Thoughts on Life, Art, Photography, Technology, Teaching and Travel…..
After 4 months of traveling through Central America and Europe via plane, train, buses, taxi and by foot, I got to thinking about the ingredients (methodology) to capturing great travel photographs.
I believe the best travel photography occurs when the photographer is able to visually communicate his/her travel experiences vividly into each photograph taken during a travel excursion.
Its not easy to consistently get visually dynamic and unique pictures of your travels. Most of the time the photographs fall into the category of pretty snap shots. That’s why I shoot a lot of photographs, keep my camera with me at all times and make it a point to keep my eyes open and mind alert for potential photographic opportunities.
The photographs should convey the photographers experiences in an exciting, visually engaging and dynamic way. I’m passionate about travel just as I am about photography. When the two meld together, hopefully my enthusiasm, curiosity and awe for the people and places I visit is embedded in my pictures.
Traveling is a wonderful opportunity to see and experience other cultures, cuisines, people and environments. Photography is a great way to capture those experiences and share them with the world both digitally and in print form, in addition to capturing those special memories from your various sojourns.
Your travel images should give the viewer a glimpse as to how you felt as you walked through the city center at dusk in Budapest, Krakow or Bratislava for example, or the intense emotions you felt while gazing upon the remnants of the Berlin Wall or the Holocaust Memorial.
So always keep your camera ready when you’re traveling. It’s important to stay “in the moment” and “present” as you venture out for a day of site seeing, walking around an American, European, or Central American city or hiking in the mountains of Tibet.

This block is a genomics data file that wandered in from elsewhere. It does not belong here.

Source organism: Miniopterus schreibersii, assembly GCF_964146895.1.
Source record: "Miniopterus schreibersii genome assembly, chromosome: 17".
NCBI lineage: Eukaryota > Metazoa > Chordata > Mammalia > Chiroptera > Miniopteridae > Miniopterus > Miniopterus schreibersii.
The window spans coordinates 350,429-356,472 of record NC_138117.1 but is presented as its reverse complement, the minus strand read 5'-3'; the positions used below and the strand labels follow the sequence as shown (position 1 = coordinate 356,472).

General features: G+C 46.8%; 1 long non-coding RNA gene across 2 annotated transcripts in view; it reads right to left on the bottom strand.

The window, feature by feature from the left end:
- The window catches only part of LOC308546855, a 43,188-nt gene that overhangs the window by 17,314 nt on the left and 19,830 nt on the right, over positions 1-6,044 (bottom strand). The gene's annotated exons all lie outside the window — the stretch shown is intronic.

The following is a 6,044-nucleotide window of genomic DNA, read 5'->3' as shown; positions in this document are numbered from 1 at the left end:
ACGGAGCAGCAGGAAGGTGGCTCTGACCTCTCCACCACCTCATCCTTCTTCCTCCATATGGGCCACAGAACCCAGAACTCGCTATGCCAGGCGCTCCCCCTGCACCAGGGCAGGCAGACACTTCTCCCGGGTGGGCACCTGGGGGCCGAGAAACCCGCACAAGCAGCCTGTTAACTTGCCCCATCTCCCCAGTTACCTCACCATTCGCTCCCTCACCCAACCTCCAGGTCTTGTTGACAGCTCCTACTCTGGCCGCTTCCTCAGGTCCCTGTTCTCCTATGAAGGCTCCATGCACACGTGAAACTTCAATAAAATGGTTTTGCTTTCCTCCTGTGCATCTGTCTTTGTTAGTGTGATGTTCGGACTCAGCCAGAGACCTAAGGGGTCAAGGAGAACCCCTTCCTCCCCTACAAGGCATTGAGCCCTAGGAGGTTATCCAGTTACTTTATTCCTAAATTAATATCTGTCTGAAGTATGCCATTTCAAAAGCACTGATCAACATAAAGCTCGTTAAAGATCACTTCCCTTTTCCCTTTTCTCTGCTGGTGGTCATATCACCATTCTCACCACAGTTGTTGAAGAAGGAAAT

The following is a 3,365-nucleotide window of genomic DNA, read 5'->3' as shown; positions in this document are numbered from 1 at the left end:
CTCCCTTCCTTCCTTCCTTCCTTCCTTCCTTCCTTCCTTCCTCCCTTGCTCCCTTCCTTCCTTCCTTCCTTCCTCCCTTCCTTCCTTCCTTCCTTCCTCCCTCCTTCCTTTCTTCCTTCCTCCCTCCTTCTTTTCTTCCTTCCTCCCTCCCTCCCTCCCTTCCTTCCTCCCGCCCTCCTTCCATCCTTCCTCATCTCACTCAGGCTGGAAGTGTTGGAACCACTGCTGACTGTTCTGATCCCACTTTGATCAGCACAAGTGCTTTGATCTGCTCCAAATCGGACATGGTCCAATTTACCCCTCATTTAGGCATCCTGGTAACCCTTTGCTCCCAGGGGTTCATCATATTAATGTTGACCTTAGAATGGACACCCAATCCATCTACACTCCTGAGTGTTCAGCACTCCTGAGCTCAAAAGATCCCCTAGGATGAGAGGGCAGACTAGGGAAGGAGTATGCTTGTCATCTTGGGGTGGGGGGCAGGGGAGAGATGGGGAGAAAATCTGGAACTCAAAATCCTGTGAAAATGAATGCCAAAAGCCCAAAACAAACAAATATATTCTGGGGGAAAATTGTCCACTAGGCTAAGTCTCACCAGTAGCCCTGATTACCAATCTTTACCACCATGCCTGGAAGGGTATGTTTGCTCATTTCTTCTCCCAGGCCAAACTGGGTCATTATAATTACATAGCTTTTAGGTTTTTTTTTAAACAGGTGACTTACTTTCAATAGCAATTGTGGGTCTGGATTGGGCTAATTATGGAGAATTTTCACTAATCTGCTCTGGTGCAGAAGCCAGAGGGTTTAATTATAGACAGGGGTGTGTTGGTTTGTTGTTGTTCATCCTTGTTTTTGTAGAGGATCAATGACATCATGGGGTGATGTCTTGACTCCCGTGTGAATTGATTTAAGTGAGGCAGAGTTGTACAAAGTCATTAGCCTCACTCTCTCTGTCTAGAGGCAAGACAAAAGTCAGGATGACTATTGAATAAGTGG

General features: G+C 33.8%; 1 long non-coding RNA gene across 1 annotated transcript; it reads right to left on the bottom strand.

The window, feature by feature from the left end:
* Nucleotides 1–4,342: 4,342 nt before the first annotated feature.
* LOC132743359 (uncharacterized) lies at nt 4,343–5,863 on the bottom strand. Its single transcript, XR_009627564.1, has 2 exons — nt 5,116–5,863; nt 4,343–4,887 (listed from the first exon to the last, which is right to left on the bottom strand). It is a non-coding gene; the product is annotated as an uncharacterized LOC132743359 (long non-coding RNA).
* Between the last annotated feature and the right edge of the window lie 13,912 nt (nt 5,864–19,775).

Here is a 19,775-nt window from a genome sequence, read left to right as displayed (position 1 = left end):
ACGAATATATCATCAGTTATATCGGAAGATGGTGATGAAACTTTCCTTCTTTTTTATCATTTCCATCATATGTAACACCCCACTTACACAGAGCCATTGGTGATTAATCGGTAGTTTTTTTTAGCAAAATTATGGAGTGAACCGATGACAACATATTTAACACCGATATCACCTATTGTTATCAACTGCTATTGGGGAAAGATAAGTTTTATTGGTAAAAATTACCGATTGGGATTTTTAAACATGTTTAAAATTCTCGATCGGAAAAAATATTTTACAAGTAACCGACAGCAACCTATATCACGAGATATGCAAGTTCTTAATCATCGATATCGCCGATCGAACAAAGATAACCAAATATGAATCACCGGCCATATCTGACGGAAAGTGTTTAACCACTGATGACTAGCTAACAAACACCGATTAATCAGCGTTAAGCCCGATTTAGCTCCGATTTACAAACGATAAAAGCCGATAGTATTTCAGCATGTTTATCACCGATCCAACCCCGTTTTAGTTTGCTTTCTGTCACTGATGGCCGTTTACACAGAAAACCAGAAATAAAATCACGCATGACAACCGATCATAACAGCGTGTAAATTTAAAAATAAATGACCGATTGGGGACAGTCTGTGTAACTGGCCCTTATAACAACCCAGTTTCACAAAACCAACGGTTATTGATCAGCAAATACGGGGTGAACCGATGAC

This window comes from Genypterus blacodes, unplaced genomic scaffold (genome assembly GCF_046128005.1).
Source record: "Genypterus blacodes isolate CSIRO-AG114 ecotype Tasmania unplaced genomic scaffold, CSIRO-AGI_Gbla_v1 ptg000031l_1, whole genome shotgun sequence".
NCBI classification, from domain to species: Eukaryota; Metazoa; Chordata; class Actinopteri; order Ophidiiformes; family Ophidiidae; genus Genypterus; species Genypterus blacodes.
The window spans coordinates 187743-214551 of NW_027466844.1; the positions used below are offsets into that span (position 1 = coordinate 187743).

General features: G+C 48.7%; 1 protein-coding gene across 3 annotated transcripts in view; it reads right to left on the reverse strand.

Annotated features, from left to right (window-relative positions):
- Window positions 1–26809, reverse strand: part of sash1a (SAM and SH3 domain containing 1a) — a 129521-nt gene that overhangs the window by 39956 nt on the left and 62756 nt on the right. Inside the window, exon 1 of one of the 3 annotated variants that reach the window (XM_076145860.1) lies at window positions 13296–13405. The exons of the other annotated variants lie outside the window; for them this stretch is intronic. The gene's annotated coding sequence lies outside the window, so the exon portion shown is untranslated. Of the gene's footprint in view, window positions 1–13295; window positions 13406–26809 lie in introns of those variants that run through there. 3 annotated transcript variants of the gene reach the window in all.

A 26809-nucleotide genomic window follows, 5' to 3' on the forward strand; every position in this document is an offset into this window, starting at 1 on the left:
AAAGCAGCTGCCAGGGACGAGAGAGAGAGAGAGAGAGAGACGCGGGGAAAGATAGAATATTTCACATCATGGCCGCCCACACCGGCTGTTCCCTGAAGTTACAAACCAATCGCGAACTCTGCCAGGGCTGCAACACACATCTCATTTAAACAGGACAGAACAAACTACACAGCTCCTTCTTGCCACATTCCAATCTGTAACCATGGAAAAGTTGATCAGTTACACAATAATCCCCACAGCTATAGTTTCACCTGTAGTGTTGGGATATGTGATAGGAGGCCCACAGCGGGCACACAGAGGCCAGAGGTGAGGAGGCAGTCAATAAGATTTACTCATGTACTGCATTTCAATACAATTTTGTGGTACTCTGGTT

Train yourself to be hyper aware of your new surroundings. Stay “in-tune” with the people you meet, the nuances of light raking across a city street, architectural elements, expansive landscapes and interior spaces you encounter.
For me its the people I meet along the way that really makes travel so personally enriching. I’ve learned and grown so much just by meeting people from other cultures (countries) around the world. I’m continually amazed at how people from all walks of life and cultures want to learn more about me and where I come from, just like I want to know more about them. Making an effort to speak the local language goes a long way in breaking down barriers and opening up opportunities for your photography. Once people realize you’re not trying to use them or threaten them with that camera of yours a whole new world of photographic possibilities open up for you.
I have met some amazing and wonderful people in my travels through Central America and Europe these past 4 months. A smile and a few words spoken in the local language go a long way in making connections with people wherever your travels take you.
So the next time you embark on a journey to another country or even a place you’ve not been in your own country be sure to bring your camera, a positive attitude, good walking shoes and your sense for adventure. I also find it very helpful to do a little research into the country I am getting ready to visit. Learn some basic greetings and how to ask for the bathroom “WC” and of course how to request a beer in my case 🙂
Oscar Villeda from Guatemala just made a great comment to this blog post so I am quoting him here…“when it comes to travel photography a good indicator of how good your images reflect your good experience is other people wanting to visit the same place you visited, after seeing your pictures.”
Here are a few more of my favorite photographs from my last travel adventure. Enjoy!